Why Single-Action Revolvers Make Awesome Trail Guns
When it comes to getting the most out of our revolvers, the Uberti USA Posse tries to walk the walk (literally) as well as talk the talk. Fortunately, national parks have become a lot more gun-friendly in the last couple decades, with a 2009 federal law opening them for carrying—pending the laws of the individual state in which you may be hiking. We have therefore taken advantage of this liberty by adding a single-action Uberti USA revolver to our gear list when hiking the many trails around the Shenandoah valley, West Virginia and the surrounding areas. Following are some thoughts about why we think that a single-action revolver makes an awesome trail gun.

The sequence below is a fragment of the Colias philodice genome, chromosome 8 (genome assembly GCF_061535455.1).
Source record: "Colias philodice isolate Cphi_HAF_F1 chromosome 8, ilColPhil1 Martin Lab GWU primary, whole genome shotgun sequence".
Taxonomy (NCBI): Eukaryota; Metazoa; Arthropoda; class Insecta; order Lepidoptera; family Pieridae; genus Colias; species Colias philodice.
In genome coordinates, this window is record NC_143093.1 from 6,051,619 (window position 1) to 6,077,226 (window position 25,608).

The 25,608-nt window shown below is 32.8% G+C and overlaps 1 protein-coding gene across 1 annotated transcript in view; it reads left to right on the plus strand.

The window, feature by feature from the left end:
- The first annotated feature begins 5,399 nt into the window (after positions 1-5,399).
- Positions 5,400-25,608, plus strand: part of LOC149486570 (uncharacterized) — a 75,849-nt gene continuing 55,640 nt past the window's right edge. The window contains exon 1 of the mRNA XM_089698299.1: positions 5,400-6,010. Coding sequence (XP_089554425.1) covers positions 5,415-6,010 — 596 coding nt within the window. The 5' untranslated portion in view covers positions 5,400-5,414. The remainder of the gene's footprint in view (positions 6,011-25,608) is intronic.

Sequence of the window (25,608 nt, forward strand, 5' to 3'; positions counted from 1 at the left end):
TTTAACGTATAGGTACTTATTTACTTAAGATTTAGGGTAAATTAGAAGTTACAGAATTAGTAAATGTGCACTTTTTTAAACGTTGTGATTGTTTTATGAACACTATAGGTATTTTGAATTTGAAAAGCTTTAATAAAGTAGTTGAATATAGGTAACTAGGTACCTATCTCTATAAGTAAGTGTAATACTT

To this particular member of the Posse, there are few situations scarier than hearing a grumpy black bear claw at your tent at night, sniffing and grunting in his barbarian ursine language. You become nakedly aware that only a flimsy few microns of fabric separate you from 200 lbs. of pure caniform muscle, claw and dentin, while images from Backcountry freeze in your imagination like icy thumbnails of pure terror. Besides, what’s the inscrutable reason Yogi’s cantankerous relative may have for picking on your particular tent on this particular day? Does your camp live between mama bear and her cub? Do you, after a day’s hike, smell like a tasty filet mignon au jus, ready to be pulled apart into morsels, enjoyed with a side of roots and washed down with a snoutful of fermented berries? This is when it’s tremendously reassuring to slip your hand around the grip of a .45. Yes, there’s always the bear-spray, the infinitely preferable and more humane way to deal with the megacritter (as a friend of mine once said, “hey, bears are cool people”). But if the level of determination of that particular Ursus Americanus is such as to even shrug off the noxious jet of getawayfromme, it’s him or you, and—well—as your mother surely told you at some point in your life, you are unique and special.